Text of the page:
Care & Maintenance of Rainwater Tanks

How intensive is the care & maintenance of rainwater tanks? One of the benefits of a rainwater tank is that it requires little maintenance. It is best to think ofyour rainwater harvesting system as you would a hot water system or swimming pool pump/filter. Generally, they work seamlessly without intervention, but if you do understand theway they operate, then it’s infinitely easier to identify when things aren’t quite right!

How does a rainwater tank work? 

Rainwater itself is very clean. The goal is to keep the rainwater clean as it goes through the rainwater collection system and delivered to your house. Rainwater is collected from your roof (in the gutters) and flows down the downpipes into your rainwater tank. The downpipes should be fitted with a leaf diverter, to stop leaves travelling through the downpipe and then in to the tank.They should also be fitted with a First Flush device, which helps divert a small amount of water away from the tank when it first rains, thereby preventing roof debris from entering. Rainwater enters the tank through a screen at the top, being the final pre-filtration. This screen and the overflow pipe screen prevent mosquitos and other animals entering the tank. 

How does ‘rainwater harvesting’ work in the context of my home? Rainwater is transported from the tank by a pump residing either within, or outside of the tank. This pump can deliver water to the house: think toilets, washing machines, garden taps, and possibly the hot water system… all are effectively supplied! Once you turn on a tap, flush a toilet, or start a load of washing – if rainwater is indeed stored in the tank – then the pump will do its job. To facilitate rainwater harvesting, your house may be fitted with a Mains Bypass Device or Tank Top-up System. This means that when there is no available rainwater, the system will automatically use mains water. But, when it next rains – and the tanks stores some water – that’s the water supply you will see pumped.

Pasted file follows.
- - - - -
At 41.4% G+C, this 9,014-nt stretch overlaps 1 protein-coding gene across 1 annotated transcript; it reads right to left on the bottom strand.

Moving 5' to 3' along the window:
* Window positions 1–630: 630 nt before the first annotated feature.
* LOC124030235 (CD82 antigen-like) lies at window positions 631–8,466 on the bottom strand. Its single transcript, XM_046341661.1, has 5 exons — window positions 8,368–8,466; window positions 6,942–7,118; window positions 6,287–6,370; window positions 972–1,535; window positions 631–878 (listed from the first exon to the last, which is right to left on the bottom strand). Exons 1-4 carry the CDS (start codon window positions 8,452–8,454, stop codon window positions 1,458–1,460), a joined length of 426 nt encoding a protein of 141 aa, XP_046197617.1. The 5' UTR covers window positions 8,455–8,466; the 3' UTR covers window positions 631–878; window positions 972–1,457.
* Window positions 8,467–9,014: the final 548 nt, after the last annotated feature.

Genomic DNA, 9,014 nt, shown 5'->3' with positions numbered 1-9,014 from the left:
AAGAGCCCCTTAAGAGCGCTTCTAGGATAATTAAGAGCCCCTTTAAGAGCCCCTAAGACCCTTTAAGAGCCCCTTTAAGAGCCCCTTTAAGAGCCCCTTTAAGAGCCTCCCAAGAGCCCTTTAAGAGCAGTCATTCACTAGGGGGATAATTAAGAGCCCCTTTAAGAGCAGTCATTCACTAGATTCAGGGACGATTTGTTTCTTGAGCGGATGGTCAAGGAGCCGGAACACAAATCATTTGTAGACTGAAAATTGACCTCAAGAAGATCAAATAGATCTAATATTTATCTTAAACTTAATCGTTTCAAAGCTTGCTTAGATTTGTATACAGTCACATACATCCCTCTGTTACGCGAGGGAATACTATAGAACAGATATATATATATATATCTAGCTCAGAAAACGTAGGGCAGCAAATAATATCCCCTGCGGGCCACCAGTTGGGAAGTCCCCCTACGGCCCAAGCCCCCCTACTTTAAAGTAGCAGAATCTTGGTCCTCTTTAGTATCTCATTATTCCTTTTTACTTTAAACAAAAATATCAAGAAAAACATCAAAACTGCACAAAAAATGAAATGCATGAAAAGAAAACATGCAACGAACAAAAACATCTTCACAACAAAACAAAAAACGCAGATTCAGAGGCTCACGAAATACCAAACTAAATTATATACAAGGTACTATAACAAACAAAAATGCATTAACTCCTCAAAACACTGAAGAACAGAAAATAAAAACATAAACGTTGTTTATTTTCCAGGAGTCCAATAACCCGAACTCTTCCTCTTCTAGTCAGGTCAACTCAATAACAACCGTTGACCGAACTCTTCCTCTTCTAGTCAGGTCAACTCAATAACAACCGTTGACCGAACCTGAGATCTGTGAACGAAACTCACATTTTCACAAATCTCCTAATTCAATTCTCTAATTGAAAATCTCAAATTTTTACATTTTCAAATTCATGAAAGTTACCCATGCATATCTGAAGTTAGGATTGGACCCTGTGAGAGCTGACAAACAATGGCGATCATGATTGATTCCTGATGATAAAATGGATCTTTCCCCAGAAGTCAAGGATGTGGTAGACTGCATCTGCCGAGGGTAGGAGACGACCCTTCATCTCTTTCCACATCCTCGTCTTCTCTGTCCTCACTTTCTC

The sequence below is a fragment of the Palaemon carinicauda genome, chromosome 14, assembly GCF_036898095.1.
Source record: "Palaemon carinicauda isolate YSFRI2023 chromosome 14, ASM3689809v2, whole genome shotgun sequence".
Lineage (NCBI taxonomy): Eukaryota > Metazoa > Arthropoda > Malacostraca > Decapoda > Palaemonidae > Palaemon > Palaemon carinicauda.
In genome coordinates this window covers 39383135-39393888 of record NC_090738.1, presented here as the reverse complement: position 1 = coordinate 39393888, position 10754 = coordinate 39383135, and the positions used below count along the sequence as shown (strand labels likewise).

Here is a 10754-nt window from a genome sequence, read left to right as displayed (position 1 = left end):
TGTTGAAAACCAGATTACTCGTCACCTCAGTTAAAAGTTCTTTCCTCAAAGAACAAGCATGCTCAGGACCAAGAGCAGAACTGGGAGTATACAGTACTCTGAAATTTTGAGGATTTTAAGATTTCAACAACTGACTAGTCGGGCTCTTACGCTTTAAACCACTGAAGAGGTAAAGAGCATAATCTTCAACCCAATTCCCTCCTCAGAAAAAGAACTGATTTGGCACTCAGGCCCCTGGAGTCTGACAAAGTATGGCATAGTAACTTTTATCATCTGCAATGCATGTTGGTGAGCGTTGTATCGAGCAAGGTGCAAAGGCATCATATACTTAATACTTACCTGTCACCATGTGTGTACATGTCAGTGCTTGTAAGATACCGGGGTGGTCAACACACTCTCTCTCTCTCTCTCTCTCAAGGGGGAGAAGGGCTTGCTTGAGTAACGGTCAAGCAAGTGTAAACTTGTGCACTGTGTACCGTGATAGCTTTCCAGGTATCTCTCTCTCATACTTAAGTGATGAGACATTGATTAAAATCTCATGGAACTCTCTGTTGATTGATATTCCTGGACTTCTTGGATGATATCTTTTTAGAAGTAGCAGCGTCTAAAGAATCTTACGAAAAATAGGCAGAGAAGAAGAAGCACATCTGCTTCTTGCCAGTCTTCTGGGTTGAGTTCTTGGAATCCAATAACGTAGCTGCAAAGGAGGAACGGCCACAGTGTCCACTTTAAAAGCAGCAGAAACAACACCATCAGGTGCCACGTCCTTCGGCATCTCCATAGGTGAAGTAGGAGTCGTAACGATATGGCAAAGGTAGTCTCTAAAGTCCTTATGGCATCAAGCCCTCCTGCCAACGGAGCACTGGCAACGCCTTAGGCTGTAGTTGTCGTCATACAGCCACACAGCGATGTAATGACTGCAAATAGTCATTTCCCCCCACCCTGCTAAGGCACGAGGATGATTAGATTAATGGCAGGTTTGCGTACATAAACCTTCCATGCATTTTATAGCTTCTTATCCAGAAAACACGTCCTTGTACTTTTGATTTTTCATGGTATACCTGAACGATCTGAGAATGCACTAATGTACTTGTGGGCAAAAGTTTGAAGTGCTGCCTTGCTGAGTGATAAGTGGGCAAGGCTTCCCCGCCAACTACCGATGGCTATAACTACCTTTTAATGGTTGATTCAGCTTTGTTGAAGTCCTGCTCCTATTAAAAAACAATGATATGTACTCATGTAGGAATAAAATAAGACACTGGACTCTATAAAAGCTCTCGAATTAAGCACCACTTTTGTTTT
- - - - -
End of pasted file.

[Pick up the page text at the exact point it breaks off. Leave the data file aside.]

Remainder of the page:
Specification and diagram produced by UWCS and RHA and are not to be reproduced without permission. 

If you require more information, read the Rainwater Harvesting Residential Design Specification at

Understand, Look & Listen… how do I know if there is a fault? 

The Pump 

There is a very basic – yet effective – method of determining whether your pump is working. When there is water in your tank, simply flush your toilet and check whether the pump starts. Does it make a noise? If not, there could be a malfunction. 

The Rainwater 

If your pre-filtration and/or first flush devices are not correctly installed your rainwater from your tank may become discoloured over time. This is usually visible by the discolouration of the rainwater in the toilet bowl or in your washing machine. 

Keeping the water clean as it enters is the best way of reducing tank maintenance. 

How can I prevent these problems? 

Visually check system when it is raining to ensure gutters are not overflowing, downpipes are not blocked or leaking, and rainwater is flowing to the tank. 

At the beginning of every season, you should: 

clean roof gutters; 

clean any leaf diverters; 

clean your First Flush device; 

clean the strainer at the entry to the tank and on the overflow of the tank. Replace screen if damaged so mosquitos do not enter; and 

clean the suction strainer to the pump. 

How do I get help? 

If you experience either a problem with The Pump or The Rainwater, consult: 

  • The product manuals – look online if you do not have a copy. 
  • The manufacturer of the system or product – they can help you to troubleshoot the problem 
  • Rainwater Club Australia on Facebook – ask the rainwater community for help